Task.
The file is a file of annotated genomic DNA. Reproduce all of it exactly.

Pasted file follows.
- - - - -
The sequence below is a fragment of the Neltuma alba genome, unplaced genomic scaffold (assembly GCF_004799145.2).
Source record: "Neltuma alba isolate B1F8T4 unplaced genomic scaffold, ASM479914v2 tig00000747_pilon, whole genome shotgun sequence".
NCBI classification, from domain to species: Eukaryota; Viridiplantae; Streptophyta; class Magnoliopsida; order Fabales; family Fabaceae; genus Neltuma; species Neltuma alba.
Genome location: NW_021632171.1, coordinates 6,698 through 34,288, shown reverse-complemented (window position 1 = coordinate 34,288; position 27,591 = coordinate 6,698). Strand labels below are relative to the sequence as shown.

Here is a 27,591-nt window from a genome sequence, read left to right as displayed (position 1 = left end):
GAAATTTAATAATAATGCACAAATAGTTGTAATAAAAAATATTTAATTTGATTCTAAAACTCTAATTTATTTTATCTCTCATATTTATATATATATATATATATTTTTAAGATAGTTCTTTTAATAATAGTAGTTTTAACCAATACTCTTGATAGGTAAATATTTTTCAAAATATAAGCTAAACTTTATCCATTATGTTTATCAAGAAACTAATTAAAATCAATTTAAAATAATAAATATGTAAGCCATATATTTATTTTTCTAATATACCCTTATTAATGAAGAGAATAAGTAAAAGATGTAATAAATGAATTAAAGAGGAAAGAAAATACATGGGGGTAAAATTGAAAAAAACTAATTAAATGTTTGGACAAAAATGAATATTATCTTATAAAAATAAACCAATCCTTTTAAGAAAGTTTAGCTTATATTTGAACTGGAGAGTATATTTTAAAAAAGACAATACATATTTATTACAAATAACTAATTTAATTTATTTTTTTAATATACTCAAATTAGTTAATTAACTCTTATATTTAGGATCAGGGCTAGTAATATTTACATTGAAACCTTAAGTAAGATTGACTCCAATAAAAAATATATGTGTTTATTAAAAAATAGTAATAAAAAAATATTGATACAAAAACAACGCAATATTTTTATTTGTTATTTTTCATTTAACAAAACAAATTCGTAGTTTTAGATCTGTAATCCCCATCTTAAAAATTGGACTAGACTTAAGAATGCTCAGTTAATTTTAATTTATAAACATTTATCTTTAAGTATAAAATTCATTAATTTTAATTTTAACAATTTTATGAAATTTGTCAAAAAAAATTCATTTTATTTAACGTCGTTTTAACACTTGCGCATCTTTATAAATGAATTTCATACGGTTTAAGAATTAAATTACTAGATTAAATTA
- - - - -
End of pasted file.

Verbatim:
The sequence below is a fragment of the Neltuma alba genome, unplaced genomic scaffold (assembly GCF_004799145.2).
Source record: "Neltuma alba isolate B1F8T4 unplaced genomic scaffold, ASM479914v2 tig00000747_pilon, whole genome shotgun sequence".
NCBI classification, from domain to species: Eukaryota; Viridiplantae; Streptophyta; class Magnoliopsida; order Fabales; family Fabaceae; genus Neltuma; species Neltuma alba.
Genome location: NW_021632171.1, coordinates 6,698 through 34,288, shown reverse-complemented (window position 1 = coordinate 34,288; position 27,591 = coordinate 6,698). Strand labels below are relative to the sequence as shown.

Here is a 27,591-nt window from a genome sequence, read left to right as displayed (position 1 = left end):
GAAATTTAATAATAATGCACAAATAGTTGTAATAAAAAATATTTAATTTGATTCTAAAACTCTAATTTATTTTATCTCTCATATTTATATATATATATATATATTTTTAAGATAGTTCTTTTAATAATAGTAGTTTTAACCAATACTCTTGATAGGTAAATATTTTTCAAAATATAAGCTAAACTTTATCCATTATGTTTATCAAGAAACTAATTAAAATCAATTTAAAATAATAAATATGTAAGCCATATATTTATTTTTCTAATATACCCTTATTAATGAAGAGAATAAGTAAAAGATGTAATAAATGAATTAAAGAGGAAAGAAAATACATGGGGGTAAAATTGAAAAAAACTAATTAAATGTTTGGACAAAAATGAATATTATCTTATAAAAATAAACCAATCCTTTTAAGAAAGTTTAGCTTATATTTGAACTGGAGAGTATATTTTAAAAAAGACAATACATATTTATTACAAATAACTAATTTAATTTATTTTTTTAATATACTCAAATTAGTTAATTAACTCTTATATTTAGGATCAGGGCTAGTAATATTTACATTGAAACCTTAAGTAAGATTGACTCCAATAAAAAATATATGTGTTTATTAAAAAATAGTAATAAAAAAATATTGATACAAAAACAACGCAATATTTTTATTTGTTATTTTTCATTTAACAAAACAAATTCGTAGTTTTAGATCTGTAATCCCCATCTTAAAAATTGGACTAGACTTAAGAATGCTCAGTTAATTTTAATTTATAAACATTTATCTTTAAGTATAAAATTCATTAATTTTAATTTTAACAATTTTATGAAATTTGTCAAAAAAAATTCATTTTATTTAACGTCGTTTTAACACTTGCGCATCTTTATAAATGAATTTCATACGGTTTAAGAATTAAATTACTAGATTAAATTA